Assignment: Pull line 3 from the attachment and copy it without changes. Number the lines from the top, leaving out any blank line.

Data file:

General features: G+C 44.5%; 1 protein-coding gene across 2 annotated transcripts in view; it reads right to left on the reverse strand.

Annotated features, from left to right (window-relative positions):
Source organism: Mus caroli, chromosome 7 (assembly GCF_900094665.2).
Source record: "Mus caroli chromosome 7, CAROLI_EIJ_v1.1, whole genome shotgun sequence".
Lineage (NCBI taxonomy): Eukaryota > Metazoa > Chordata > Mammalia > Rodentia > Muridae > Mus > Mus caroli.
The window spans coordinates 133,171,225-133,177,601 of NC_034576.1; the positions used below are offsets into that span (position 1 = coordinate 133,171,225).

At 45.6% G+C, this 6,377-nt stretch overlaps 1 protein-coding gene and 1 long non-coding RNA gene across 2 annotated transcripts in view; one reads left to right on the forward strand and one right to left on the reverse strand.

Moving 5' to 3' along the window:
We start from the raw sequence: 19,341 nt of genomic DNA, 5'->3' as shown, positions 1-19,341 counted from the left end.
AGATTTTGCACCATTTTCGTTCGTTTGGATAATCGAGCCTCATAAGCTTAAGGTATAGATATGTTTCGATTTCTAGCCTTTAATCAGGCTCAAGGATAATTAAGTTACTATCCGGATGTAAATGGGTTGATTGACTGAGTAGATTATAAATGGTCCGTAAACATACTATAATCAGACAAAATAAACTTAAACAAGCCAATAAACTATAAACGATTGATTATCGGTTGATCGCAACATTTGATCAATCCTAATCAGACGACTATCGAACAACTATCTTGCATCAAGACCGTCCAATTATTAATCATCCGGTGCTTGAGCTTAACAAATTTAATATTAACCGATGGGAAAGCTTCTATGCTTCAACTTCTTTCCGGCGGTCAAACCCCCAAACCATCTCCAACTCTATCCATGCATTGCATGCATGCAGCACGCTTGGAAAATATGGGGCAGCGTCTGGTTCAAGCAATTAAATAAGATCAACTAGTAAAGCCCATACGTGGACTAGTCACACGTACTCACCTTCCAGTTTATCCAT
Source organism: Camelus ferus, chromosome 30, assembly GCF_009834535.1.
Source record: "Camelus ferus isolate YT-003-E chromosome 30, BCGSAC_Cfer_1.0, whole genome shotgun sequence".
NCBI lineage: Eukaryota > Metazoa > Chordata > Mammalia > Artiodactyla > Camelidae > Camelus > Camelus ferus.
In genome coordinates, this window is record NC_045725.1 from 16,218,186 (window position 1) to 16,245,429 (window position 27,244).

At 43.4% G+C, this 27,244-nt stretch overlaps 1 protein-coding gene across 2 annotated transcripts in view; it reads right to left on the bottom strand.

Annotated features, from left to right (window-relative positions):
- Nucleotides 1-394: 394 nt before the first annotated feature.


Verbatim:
Source organism: Mus caroli, chromosome 7 (assembly GCF_900094665.2).